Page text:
Rue 21 emerged from bankruptcy last month, but it’s still in turnaround mode.
The troubled mall-based teen retailer has a new chief executive officer in Michael Appel, who is taking over on an interim basis for Melanie Cox, along with a new board that Appel will also be leading.
Appel said Cox brought Rue through “an orderly and successful Chapter 11 reorganization” and that during her time leading the retailer, it “exceeded its financial goals and stabilized relationships with both the factor and vendor communities.”
He said Cox will be working over the next few months to transfer her responsibilities. As for why Cox is being replaced, a Rue spokeswoman said it was always intended to be a “short-term assignment.”
“Near term, [Cox] is going back home to the West Coast,” the spokeswoman said. “Longer term, she will undoubtedly assume another leadership position.”
Cox said in a statement she is “very pleased with the outcome of the restructuring” and “immensely thankful for all of our business partners who supported us throughout the process.”
She was more forthright in an internal memo sent to Rue staff, and cited difficulty in managing a company based in Pennsylvania while her family remained in California.
“After careful consideration, I have determined that it is not a reasonable situation,” Cox wrote. “The company needs and deserves a ceo who can be here full time, five days a week. And, I need a life that includes my family.”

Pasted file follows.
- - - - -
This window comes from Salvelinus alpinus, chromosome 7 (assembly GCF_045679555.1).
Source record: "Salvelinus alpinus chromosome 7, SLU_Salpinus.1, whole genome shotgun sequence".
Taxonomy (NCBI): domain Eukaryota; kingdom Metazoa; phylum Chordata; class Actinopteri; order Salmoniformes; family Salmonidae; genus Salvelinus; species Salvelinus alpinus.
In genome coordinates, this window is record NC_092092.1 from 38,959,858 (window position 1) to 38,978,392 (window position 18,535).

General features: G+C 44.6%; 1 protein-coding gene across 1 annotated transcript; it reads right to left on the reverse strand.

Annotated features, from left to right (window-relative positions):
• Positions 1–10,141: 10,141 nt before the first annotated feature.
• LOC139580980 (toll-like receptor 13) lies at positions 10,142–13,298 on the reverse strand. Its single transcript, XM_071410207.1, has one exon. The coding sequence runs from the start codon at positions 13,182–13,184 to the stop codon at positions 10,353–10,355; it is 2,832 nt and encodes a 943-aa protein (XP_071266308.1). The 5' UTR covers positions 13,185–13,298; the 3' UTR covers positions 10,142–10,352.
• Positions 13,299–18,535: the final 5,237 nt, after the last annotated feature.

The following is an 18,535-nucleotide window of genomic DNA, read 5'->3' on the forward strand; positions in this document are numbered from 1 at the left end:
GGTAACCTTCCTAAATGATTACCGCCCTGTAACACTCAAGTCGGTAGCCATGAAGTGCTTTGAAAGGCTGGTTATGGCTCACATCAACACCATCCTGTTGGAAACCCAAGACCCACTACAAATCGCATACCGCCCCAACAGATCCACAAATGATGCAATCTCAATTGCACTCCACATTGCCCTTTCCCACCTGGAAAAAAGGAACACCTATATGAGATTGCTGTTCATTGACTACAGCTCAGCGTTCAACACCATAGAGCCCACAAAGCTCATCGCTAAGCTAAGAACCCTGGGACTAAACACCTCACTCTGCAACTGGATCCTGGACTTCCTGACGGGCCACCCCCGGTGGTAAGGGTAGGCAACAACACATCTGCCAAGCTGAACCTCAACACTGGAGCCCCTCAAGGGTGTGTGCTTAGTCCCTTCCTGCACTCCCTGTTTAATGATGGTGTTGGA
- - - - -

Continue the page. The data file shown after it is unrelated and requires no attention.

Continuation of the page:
Cox added that she will leave the company by early November and noted she has worked with Appel “on several projects prior to Rue.”
Appel is the founder and president of Appel Associates, a business consultancy focused on restructurings and turnarounds, but has a history in retail. He most recently served as chairman of Loehmann’s for two years, along with several stints as interim ceo at Baccarat and Wilkes Bashford. Early in his career in the Seventies and Eighties, he was a merchandising executive at Bloomingdale’s and Fortunoff.
Now he’s Rue’s fourth ceo in less than 18 months.
Rue said Appel’s career has given him experience in “every functional area within a retail operation, extensive international sourcing capability and hands-on experience across multiple merchandise categories including apparel, home furnishings and accessories.”
Other members of Rue’s board include Robert Corliss, chairman and ceo of high-end men’s brand Robert Talbott; John Fleming, who formerly served as global e-commerce ceo at Uniqlo after working as a marketing and web executive at Wal-Mart Stores Inc.; Jennifer Gosselin, executive vice president of merchandising for art and craft marketplace Minted; Larry Meyer, a former ceo of Uniqlo USA and former executive at Forever 21 and Gymboree, and Sean Britain, a managing director at private equity firm HIG Bayside Capital, one of Rue’s lenders.
It emerged in September, with then-ceo Cox saying Rue had “consistently” performed above its liquidity plan and exceed earnings before interest, tax, depreciation and amortization targets.
Rue didn’t say exactly how many stores it had closed, but Cox referred to its base of “hundreds,” when it had previously operated more than 1,200.
This was the second bankruptcy for Rue, which filed for the first time in 2002 when it was going by the name Pennsylvania Fashions Inc. It emerged under the new name the following year and went public a year after that.
Rue 21 was acquired in 2013 by private equity firm Apax Partners for $1.1 billion.
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